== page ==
Keeping Martin Luther King Jr.’s dream alive

Monday marked the official observance of Martin Luther King Jr. Day; a day where our nation pays tribute to a man who died while working to achieve equality for all and spent countless hours on the front lines of the Civil Rights Movement.  


We’ve all heard of the name Martin Luther King Jr., but it is different when you walk in the room of the Lorraine Motel where he took his final breath on April 4, 1968.  


I got the chance to visit the National Civil Rights Museum in Memphis, Tennessee several times. This is a place I believe every person should experience at least once in their lifetime. The history contained in that museum will leave you speechless, and it may take you more than a day to grasp all the history explained in the building. 


I moved to Memphis in December of 2017 for a reporter job at a local ABC affiliate station in the city. I did not know much about Memphis before moving there; I only knew that it was the home of blues music, delicious barbeque and it was the place where. King was shot to death. While you will find those elements in the city, the spirit of Memphis is like no other city I have ever lived in.  


Nestled a few blocks from the heart of downtown Memphis lies the National Civil Rights Museum. Part of the museum contains the actual motel room where King stayed the night he was tragically murdered.  


What’s even more impactful is the room has been preserved to show the actual condition it was in back in 1968.  


Nothing was changed, from the bedding to the actual cigarettes, King smoked while inside the room. It’s rumored that a few of the items have been replaced, but the employees of the museum say a lot of the items in there are originals from 1968.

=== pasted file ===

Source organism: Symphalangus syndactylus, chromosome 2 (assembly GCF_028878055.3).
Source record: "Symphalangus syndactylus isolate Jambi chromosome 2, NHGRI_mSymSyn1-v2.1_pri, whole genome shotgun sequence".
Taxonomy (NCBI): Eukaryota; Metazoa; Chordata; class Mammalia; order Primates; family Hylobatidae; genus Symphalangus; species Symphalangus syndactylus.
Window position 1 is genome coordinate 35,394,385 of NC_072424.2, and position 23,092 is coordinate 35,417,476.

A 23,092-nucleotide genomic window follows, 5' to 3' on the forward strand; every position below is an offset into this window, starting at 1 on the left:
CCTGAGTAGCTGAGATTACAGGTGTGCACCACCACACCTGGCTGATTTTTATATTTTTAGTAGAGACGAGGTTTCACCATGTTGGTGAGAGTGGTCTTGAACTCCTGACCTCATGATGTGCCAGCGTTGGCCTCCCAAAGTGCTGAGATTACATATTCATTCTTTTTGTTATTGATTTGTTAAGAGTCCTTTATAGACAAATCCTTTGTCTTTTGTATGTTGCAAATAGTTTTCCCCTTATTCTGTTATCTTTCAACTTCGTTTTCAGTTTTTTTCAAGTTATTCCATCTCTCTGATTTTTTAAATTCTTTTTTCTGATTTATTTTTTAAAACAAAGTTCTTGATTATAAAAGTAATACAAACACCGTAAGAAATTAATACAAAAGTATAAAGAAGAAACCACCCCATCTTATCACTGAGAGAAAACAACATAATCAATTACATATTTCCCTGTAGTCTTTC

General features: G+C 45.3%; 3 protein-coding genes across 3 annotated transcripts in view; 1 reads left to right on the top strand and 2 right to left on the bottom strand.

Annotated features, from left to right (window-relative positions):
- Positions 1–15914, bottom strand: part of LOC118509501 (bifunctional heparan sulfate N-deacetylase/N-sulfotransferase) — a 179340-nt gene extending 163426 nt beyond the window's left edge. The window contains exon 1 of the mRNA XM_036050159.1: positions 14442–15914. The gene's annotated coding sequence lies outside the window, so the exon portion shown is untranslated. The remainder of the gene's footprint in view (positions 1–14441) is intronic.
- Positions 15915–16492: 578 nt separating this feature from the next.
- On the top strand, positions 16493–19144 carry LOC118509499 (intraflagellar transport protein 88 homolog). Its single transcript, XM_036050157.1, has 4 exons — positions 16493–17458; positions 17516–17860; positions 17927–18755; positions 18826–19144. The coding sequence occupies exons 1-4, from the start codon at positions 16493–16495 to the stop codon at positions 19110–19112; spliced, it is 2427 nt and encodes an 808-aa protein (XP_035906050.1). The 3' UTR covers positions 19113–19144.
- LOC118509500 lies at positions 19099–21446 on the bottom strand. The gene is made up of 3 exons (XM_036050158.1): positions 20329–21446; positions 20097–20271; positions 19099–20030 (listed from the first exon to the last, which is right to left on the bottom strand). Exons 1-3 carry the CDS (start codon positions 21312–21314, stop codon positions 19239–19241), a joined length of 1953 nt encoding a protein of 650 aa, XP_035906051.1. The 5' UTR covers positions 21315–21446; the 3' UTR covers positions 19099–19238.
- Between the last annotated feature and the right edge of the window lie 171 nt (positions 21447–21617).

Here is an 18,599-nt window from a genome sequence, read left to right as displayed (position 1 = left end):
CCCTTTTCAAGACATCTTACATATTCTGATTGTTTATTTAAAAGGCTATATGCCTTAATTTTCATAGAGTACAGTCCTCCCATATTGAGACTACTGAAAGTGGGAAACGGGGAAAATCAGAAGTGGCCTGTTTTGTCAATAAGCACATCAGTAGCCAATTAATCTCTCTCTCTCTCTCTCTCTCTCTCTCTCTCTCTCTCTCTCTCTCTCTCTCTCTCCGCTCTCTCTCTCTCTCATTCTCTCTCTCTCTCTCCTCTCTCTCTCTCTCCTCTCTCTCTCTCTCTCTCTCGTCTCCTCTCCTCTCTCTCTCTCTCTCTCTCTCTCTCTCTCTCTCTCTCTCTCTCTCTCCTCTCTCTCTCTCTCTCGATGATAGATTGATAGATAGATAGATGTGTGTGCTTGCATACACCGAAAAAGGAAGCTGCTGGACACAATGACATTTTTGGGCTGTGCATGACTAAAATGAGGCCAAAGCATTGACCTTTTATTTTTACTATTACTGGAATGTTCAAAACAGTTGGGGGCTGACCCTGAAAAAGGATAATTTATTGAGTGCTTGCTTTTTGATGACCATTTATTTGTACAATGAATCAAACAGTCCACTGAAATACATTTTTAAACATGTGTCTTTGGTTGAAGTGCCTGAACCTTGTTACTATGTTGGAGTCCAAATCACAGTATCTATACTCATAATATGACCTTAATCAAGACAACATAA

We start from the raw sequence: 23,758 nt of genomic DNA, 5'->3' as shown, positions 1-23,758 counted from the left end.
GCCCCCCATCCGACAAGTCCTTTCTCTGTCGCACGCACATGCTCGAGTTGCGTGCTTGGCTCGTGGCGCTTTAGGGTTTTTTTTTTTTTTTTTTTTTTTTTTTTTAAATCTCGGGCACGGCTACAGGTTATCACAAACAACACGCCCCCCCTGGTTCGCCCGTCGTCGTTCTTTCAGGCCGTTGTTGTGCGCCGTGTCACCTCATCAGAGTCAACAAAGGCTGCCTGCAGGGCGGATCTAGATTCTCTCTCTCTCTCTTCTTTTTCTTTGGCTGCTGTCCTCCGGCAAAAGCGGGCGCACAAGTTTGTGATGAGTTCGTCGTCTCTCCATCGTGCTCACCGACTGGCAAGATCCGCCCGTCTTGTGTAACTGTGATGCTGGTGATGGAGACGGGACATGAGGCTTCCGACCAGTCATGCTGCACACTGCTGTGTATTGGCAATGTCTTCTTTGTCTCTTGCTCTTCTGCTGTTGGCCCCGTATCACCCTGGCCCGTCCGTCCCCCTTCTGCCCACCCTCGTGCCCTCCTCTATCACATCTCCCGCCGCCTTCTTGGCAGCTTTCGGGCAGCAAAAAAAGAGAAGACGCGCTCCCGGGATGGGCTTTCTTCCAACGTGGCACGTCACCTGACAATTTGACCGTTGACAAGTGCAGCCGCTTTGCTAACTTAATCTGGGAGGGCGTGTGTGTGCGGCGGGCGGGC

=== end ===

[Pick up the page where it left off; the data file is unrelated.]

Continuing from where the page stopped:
King was in Memphis to show support and picket with sanitation workers who had recently gone on strike for unsafe working conditions and lack of pay. The strike was sparked by the deaths of workers Echol Cole and Robert Walker who were killed accidentally while working.  


On Feb. 1, 1968, a rainy Thursday, Cole and Walker took shelter in the back of a garbage truck when it malfunctioned and mangled their bodies. King came to Memphis in April of 1968 to support the 1,300 strikers and pulled himself away from planning the Poor People’s Campaign. Days later, he lost his life on the balcony of the Lorraine Motel.  


What was even more chilling is during one of my visits, I noticed my professor’s name on one of the exhibits as he was the only reporter staying at the hotel during King’s shooting and was the first to report it. He was working for the New York Times. 


Reporting and anchoring in Memphis, serving as an evening anchor in Myrtle Beach, and pursuing my graduate degree in communication leadership prove that King’s death was not in vain. I am living out a dream of my own while becoming my ancestors’ wildest dreams.  


Black people faced so much racism during the Civil Rights Movement and centuries before during slavery, so the fact I can present the news on television is a dream I have never taken for granted.   


I thank King for his courage, his perseverance, and the work he has done before his tragic death. I hope he’s looking down on me, proud of keeping his dream relevant decades later.